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Do You Always Need a Real Estate Lawyer?

Do You Always Need a Real Estate Lawyer?

Real Estate
When people are buying or selling a property, they often want to try to economize and save money. After all, buying a house has become prohibitively expensive. One place where people should not try to save a few dollars is by going without an attorney. There are too many things that can go wrong in a real estate deal. Even the slightest mistake in the documents can cause you financial and logistical headaches. The contract of sale is exactly that - a contract, meaning that you are bound by its terms. If you do not have the protection afforded to you by specific terms that you need, you can face a financial loss, whether you are a buyer or seller. There are other issues that arise in a real estate…
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General Counsel Services for Your Business

General Counsel Services for Your Business

Civil Litigation
No matter what stage of growth your business is at, you will always need legal help at some point. Whether it is reviewing a contract, handling a dispute, or negotiating a corporate agreement, an experienced attorney can provide value. However, you may not have the need or budget for a full-time attorney. We help businesses in this position by providing outsourced general counsel services. An outsourced general counsel partners with you. They know your business because they work with you on a regular basis. Not only do they help you as legal issues arise, but they also are on the lookout for things that can affect your business. In addition, an outside general counsel can assist your business by building out your legal function and establishing an infrastructure that will…
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Is it Time to Amend Your Estate Plan?

Is it Time to Amend Your Estate Plan?

Estate Planning
Once you have established an estate plan, it should not be on autopilot for the rest of your life. Circumstances can change, whether it is because of the passage of time or a major life event. There are times when you must change your estate plan to reflect a new reality. From time to time, you should review your estate plan with an experienced attorney. Here are some reasons why you may need to change your estate plan: Someone listed in your estate has passed away You may have had a major life event like a marriage or divorce Your relationship with someone in your estate plan may have changed Your financial situation has changed You may have rethought your aims and what is important to you Estate Plans Are…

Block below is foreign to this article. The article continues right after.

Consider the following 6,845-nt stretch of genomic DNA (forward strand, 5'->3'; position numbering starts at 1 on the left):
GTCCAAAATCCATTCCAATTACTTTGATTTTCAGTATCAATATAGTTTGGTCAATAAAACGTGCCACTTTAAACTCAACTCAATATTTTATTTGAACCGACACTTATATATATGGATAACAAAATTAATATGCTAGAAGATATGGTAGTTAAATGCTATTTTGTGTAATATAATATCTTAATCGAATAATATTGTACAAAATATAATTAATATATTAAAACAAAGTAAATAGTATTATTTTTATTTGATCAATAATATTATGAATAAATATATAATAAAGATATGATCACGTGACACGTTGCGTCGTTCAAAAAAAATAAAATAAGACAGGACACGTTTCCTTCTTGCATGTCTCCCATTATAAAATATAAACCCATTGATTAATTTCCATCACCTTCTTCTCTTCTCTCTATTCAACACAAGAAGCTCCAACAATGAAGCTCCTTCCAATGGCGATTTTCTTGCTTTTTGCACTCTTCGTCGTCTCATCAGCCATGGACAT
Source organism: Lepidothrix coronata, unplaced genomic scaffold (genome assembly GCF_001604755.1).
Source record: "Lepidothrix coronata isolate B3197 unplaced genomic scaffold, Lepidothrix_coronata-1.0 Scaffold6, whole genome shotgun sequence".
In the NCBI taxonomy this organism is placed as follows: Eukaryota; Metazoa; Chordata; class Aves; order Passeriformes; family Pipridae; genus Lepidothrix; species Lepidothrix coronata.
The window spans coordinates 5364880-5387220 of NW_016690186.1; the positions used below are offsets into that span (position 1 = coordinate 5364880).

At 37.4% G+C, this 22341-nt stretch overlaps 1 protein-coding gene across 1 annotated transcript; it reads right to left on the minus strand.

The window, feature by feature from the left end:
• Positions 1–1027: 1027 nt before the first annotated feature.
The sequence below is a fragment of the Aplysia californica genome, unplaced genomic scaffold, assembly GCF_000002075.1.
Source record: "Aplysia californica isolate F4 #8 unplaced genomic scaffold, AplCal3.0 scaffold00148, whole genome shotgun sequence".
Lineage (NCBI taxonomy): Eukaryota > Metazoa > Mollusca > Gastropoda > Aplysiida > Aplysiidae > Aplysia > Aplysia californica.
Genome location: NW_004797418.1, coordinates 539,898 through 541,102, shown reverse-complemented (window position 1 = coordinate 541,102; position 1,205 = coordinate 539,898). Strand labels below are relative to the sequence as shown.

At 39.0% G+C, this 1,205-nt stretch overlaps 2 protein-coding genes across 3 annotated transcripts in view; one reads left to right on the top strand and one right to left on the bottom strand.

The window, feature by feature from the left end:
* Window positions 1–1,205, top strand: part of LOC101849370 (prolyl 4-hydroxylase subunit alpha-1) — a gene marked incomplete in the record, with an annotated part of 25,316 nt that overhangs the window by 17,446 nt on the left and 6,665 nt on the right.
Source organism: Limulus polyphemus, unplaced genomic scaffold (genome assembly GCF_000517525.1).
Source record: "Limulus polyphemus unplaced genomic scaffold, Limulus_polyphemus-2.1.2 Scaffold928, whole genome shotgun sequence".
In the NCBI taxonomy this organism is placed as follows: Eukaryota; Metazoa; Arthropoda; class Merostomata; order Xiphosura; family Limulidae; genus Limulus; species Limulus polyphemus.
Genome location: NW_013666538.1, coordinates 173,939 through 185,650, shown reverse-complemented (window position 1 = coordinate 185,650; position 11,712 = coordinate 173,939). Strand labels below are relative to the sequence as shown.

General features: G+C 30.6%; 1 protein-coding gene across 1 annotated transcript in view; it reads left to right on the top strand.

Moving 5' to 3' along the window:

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What is the Role of a Probate Judge?

What is the Role of a Probate Judge?

Estate Planning
Most estates will go through probate after someone dies before the family can close the estate. During this process, the will is validated, and creditors are paid back what they are owed. Each case will be assigned to a probate judge. In the best-case scenario, the role of the probate judge will be limited. If there is a will, the executor will handle the matters of the estate. The role of the probate judge will usually be to review and sign off on the paperwork. If the probate judge must take on a larger role, it is a sign that something is wrong in the process. The probate judge will become involved if there is litigation. For example, if an interested party is challenging the validity of the will, there…
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What is Title Insurance?

What is Title Insurance?

Real Estate
When you are completing a real estate transaction, you are relying on the representation of the seller that they really fully own what they are selling you. If the seller does not fully own the property, you could be facing a large financial loss. Title insurance protects you from this happening. When you close on a property, you receive title. This is a legal document that says that you own the property. The seller has promised that they own the property in full. There are a number of things that can go wrong at closing. Even a mistake in the paperwork can come back to haunt you. Some of these issues could include: Unpaid tax liens Fraudulent impersonation of the owners Unreleased mortgages Errors in preparing the documents These are…
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When is a Contract Provision Unconscionable?